You can’t always tell if your child has a fever by feeling his forehead or body. Here are the most common signs of fever in babies, toddlers, and children.

By Nicole Harris and Avery Hurt
Paul Bradbury/Getty Images

Even though fevers can be scary, a high body temperature isn’t an illness. Fevers are usually just a sign that your child's immune system is fighting off a bacterial or viral infection, says Lana Gagin, M.D., MPH, FAAP at Spectrum Health Helen DeVos Children’s Hospital. Most illness-causing germs thrive at a person's core body temperature (98.6 F), so when the immune system detects an infection, it responds by cranking up the body's thermostat to help kill the germs. 

But while fevers usually signal a cold or flu, they may also point to strep throat, ear infection, or urinary tract infections. What’s more, vaccines can cause a temporary fever up to 48 hours after immunization, which is completely normal and safe, says Anne Tran, M.D., a pediatric hospitalist at Kaiser Permanente in Hawaii. “And less commonly, recurring fevers can indicate a more serious issue such as an autoimmune disorder, brain disorder, or certain types of cancer—but these are rare exceptions,” she says.

Given the wide range of potential fever causes, it’s important to recognize telltale signs and symptoms. Here’s how to tell if your child has a fever, with advice on when to visit the doctor. 

Common Fever Symptoms

Elevated body temperature is the easiest way to detect a fever. In children less than three years old, the best way to take temperature is with a rectal thermometer, which gives the highest accuracy. You can use oral thermometers for older children. “Fever is a rectal temperature of over 100.4 degrees Fahrenheit,” says Dr. Gagin. “If taken by mouth, any temperature above 100 degrees Fahrenheit is considered a fever.”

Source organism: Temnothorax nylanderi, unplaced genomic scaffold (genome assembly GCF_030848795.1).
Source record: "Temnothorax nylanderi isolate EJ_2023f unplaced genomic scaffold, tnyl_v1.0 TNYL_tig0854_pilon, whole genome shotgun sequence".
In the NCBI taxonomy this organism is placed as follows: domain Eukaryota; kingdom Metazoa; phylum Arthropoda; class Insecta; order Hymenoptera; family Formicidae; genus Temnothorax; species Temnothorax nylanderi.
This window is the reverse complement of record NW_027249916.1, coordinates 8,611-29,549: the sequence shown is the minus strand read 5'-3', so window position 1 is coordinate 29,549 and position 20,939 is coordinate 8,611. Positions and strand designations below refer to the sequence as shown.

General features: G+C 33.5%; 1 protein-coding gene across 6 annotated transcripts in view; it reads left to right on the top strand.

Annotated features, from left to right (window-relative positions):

A child with a fever will probably act differently, too. In fact, how your child acts and feels is usually a better indicator of how sick she is. A child with a high fever may or may not be less sick than a child with a low-grade fever.

Besides elevated body temperature, signs of fever in babies include:

  • Acting more sleepy than normal
  • Fussiness
  • Having a poor appetite

Signs of fever in children include:

  • Expression of “discomfort or pain, such as body aches or other symptoms of illness,” says Dr. Tran
  • Lethargy and sleepiness
  • Lack of appetite
  • Acting strange in any way

About four percent of children under age 5 have fever-induced seizures (febrile seizures), which are often caused by a sudden spike in body temperature. These signs of high fever might seem scary—your child may lose consciousness, shake, or stiffen—but they're usually harmless. Most febrile seizures end in a minute or two, though some last just a few seconds or for more than 10 minutes.

If your feverish child starts convulsing, place her on a soft surface and roll her onto her side so she won't choke. Never put anything in her mouth or try to hold her down. When the seizure ends, call your pediatrician—if this is the first time it's happened, she needs to be evaluated right away. "Once your child has been diagnosed with febrile seizures, you can relax a bit if it happens again—as long as you know why she has a fever," says Ari Brown, M.D., a Parents advisor and author of Baby 411.

 When To Call The Doctor

Call the doctor if your if you have a feverish baby under 3 months old (temperature exceeding 100.4F), no matter what her symptoms are. Infants that young are more susceptible to certain types of infections like bacterial meningitis and pneumonia, so your pediatrician needs to rule out serious illnesses right away, says Dr. Tran. 

If your child is between 3 months and 6 months of age, head to the doctor if his temperature exceeds 101F. For those older than 6 months, you can wait until her temperature reaches 103F—unless she has other worrisome symptoms like lethargy, irritability, sore throat, ear pain, vomiting and/or diarrhea, uncomfortable urination, unexplained rash, stiff neck, or signs of dehydration like infrequent urination and lack of tears. Also visit the pediatrician if your feverish child has a chronic health condition, like asthma or diabetes. 

It’s also important not to confuse fever with heat stroke. “Heat-related elevated body temperature is caused by surrounding conditions,” says Dr. Gagin. “In the midst of summer, it’s important to remember to avoid overheating your child, and if you have a baby younger than 6 months, also to avoid direct sun exposure.” If you suspect your child may have been overheated, immediately remove her from the heat source, and call your pediatrician or take her to the emergency room.

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